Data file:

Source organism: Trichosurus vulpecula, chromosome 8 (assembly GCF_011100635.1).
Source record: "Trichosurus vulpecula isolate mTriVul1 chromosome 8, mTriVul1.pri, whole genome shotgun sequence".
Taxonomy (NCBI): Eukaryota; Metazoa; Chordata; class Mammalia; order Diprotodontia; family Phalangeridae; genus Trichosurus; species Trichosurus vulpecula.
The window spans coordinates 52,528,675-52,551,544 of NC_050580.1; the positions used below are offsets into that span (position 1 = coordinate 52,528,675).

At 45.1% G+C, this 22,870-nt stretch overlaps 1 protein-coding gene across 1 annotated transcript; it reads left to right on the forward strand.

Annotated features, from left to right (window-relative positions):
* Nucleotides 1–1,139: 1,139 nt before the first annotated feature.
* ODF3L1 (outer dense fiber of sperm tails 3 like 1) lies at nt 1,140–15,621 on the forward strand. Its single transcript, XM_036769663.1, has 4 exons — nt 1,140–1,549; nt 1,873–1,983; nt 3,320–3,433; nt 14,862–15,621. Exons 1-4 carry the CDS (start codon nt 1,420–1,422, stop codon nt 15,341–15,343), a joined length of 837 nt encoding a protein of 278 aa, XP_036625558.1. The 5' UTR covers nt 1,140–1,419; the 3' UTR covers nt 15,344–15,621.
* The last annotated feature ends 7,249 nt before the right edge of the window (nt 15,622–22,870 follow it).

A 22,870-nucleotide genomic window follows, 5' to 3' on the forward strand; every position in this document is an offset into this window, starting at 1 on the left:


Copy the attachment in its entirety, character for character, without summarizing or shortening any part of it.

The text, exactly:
Source organism: Trichosurus vulpecula, chromosome 8 (assembly GCF_011100635.1).
Source record: "Trichosurus vulpecula isolate mTriVul1 chromosome 8, mTriVul1.pri, whole genome shotgun sequence".
Taxonomy (NCBI): Eukaryota; Metazoa; Chordata; class Mammalia; order Diprotodontia; family Phalangeridae; genus Trichosurus; species Trichosurus vulpecula.
The window spans coordinates 52,528,675-52,551,544 of NC_050580.1; the positions used below are offsets into that span (position 1 = coordinate 52,528,675).

At 45.1% G+C, this 22,870-nt stretch overlaps 1 protein-coding gene across 1 annotated transcript; it reads left to right on the forward strand.

Annotated features, from left to right (window-relative positions):
* Nucleotides 1–1,139: 1,139 nt before the first annotated feature.
* ODF3L1 (outer dense fiber of sperm tails 3 like 1) lies at nt 1,140–15,621 on the forward strand. Its single transcript, XM_036769663.1, has 4 exons — nt 1,140–1,549; nt 1,873–1,983; nt 3,320–3,433; nt 14,862–15,621. Exons 1-4 carry the CDS (start codon nt 1,420–1,422, stop codon nt 15,341–15,343), a joined length of 837 nt encoding a protein of 278 aa, XP_036625558.1. The 5' UTR covers nt 1,140–1,419; the 3' UTR covers nt 15,344–15,621.
* The last annotated feature ends 7,249 nt before the right edge of the window (nt 15,622–22,870 follow it).

A 22,870-nucleotide genomic window follows, 5' to 3' on the forward strand; every position in this document is an offset into this window, starting at 1 on the left: